Changing Metaphors

Bad code isn’t Technical Debt …


Agile consultant Steve Freeman highlights the significance of software quality and craftsmanship.

… it’s an unhedged Call Option. This is all Chris Matts’ idea.
He realised that the problem with the “Technical Debt” metaphor is
that for managers debt can be a good thing. Executives can be
required to take on more debt because it makes the finances work
better, it might even be encouraged by tax breaks. This is not the
same debt as your personal credit card. Chris came up with a better
metaphor, the Call Option.

I “write” a Call Option when I sell someone the right, but
not the obligation, to buy in the future an agreed quantity of
something at a price that is fixed now. So, for a payment now, I
agree to sell you 10,000 chocolate santas at 56 pence each, at any
time up to 10th December. You’re prepared to pay the premium
because you want to know that you’ll have santas in your stores at
a price you can sell.

From my side, if the price of the santas stays low, I get to
keep your payment and I’m ahead. But, I also run the risk of having
to provide these santas when the price has rocketed to 72 pence. I
can protect myself by making arrangements with another party to
acquire them at 56 pence or less, or by actually having them in
stock. Or, I can take a chance and just collect the premium. This
is called an unhedged, or “Naked,”
. In the financial world this is risky because it has
unlimited downside, I have to supply the santas whatever they cost
me to provide.

Call options are a better model than debt for cruddy code
(without tests) because they capture the unpredictability of what
we do. If I slap in a feature without cleaning up then I get the
benefit immediately, I collect the premium. If I never see that
code again, then I’m ahead and, in retrospect, it would have been
foolish to have spent time cleaning it up. On the other hand, if a
radical new feature comes in that I have to do, all those quick
fixes suddenly become very expensive to work with. Examples I’ve
seen are a big new client that requires a port to a different
platform, or a new regulatory requirement that needs a new report.
I get equivalent problems if there’s a failure I have to interpret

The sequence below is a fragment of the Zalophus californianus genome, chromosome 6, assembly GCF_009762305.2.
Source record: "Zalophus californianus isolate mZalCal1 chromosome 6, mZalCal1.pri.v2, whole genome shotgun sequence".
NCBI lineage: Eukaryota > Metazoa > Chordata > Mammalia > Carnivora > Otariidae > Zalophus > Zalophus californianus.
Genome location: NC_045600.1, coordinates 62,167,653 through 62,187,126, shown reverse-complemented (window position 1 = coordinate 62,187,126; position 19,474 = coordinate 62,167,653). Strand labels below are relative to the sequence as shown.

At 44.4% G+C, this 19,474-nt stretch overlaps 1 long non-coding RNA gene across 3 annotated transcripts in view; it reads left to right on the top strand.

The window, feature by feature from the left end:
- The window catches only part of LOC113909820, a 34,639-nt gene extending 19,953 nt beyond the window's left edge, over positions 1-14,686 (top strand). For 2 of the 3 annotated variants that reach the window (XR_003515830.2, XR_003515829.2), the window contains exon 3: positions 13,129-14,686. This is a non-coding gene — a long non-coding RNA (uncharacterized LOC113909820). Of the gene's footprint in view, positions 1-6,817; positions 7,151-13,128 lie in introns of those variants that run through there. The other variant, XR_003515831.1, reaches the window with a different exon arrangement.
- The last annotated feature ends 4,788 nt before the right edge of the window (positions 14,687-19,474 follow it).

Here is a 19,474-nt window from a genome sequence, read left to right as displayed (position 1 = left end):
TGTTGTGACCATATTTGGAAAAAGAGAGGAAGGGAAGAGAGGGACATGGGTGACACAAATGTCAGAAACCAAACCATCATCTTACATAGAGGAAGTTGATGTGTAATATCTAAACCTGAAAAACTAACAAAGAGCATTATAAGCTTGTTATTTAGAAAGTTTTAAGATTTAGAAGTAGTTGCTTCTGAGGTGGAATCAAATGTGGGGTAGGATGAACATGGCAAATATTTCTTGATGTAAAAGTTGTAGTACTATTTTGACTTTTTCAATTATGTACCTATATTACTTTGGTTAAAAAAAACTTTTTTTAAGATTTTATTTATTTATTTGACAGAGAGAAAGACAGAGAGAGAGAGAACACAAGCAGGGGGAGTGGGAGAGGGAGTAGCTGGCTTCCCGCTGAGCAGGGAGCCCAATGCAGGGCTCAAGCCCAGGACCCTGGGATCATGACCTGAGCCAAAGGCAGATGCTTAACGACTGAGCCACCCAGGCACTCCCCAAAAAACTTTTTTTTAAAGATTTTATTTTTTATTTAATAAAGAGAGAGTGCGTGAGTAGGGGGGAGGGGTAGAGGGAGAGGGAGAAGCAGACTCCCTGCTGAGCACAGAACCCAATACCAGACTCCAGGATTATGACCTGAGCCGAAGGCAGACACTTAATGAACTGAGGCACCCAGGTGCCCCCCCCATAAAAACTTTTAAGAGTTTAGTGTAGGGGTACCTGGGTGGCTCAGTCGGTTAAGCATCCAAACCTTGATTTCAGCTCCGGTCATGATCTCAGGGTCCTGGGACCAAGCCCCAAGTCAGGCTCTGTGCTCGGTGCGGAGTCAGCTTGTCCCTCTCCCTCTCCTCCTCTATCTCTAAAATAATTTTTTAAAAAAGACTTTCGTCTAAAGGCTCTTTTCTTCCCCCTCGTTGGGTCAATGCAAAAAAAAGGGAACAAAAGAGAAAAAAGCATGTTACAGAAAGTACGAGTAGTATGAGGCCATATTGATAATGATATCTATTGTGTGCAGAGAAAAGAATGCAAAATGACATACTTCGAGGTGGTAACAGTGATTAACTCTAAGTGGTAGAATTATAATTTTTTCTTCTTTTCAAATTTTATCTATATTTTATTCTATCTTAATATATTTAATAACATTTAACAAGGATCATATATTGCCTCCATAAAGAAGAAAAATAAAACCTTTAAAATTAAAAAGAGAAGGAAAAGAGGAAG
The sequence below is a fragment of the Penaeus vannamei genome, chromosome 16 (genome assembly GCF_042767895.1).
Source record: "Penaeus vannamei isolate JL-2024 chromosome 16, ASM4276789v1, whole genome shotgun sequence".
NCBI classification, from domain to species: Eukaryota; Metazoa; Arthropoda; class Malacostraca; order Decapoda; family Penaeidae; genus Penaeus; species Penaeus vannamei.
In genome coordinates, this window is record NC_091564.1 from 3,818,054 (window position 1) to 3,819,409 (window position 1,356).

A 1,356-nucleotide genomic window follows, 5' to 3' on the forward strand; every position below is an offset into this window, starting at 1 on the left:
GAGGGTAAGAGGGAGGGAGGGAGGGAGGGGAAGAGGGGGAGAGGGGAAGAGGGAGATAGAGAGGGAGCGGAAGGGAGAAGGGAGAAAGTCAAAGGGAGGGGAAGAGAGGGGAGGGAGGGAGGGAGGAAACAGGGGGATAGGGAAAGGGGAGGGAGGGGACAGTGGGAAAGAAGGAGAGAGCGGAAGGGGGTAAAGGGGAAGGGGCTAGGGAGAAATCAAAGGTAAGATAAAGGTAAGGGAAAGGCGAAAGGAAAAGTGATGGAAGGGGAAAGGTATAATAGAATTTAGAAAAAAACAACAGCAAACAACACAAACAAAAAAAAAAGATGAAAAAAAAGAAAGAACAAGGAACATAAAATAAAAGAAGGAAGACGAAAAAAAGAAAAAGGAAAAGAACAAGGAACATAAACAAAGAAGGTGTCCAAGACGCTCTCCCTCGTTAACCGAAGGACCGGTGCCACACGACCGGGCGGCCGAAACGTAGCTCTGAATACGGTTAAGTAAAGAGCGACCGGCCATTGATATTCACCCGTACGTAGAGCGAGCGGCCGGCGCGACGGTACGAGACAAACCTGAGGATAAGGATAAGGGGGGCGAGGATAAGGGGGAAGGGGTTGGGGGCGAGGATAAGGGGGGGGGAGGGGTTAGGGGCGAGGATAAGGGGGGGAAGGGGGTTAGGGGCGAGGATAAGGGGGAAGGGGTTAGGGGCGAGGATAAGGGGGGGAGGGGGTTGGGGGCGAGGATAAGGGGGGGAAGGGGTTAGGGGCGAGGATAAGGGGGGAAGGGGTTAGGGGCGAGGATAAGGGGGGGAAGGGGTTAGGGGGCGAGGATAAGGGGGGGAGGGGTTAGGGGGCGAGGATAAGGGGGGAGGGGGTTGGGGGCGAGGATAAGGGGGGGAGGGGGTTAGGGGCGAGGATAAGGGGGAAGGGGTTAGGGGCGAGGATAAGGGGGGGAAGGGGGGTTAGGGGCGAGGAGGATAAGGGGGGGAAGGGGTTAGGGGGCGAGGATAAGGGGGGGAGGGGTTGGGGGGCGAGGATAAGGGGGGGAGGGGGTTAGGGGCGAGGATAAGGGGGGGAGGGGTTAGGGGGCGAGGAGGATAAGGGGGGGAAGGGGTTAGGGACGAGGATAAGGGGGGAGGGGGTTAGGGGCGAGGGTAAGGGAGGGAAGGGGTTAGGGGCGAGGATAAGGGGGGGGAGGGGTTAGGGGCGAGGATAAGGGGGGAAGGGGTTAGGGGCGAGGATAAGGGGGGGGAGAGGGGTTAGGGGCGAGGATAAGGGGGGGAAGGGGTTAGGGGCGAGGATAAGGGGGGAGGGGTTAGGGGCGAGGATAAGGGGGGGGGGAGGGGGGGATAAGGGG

and fix just before a deadline, or the team members turn over
completely and no-one remembers the tacit knowledge that helps the
code make sense. The market has moved away from where I thought it
was going to be and my option has been called.

Even if it is more expensive to do things cleanly (and I’m not
convinced of that beyond a two-week horizon), it’s also less risky.
A messy system is full of unhedged calls, each of which can cost an
unpredictable amount should they ever be exercised. We’ve all seen
what this can do in the financial markets, and the scary thing is
that failure, if it comes, can be sudden—everything is fine until
it isn’t. I’ve seen a few systems which are just too hard to change
to keep up with the competition and the owners are in real

So that makes refactoring like buying an option too. I pay a
premium now so that I have more choices about where I might take
the code later. This is a mundane and obvious activity in many
aspects of business—although not, it seems, software development. I
don’t need to spend this money if I know exactly what will happen,
if I have perfect knowledge of the relevant parts of the future,
but I don’t recall when I last saw this happen.

So, the next time you have to deal with implausible delivery
dates, don’t talk about Technical Debt. Debt is predictable and can
be managed, it’s just another tool. Try talking about an Unhedged
Call. Now all we need is a way to price Code Smells.

Steve Freeman is an independent consultant specializing in Agile software development. A founder member of the London Extreme Tuesday Club, he was chair of the first XPDay and is a frequent organizer and presenter at international conferences. Steve has worked in a variety of organizations, from writing shrink-wrap software for IBM, to prototyping for major research laboratories. Steve has a Ph.D. from Cambridge University, and degrees in statistics and music. Steve is based in London, UK.
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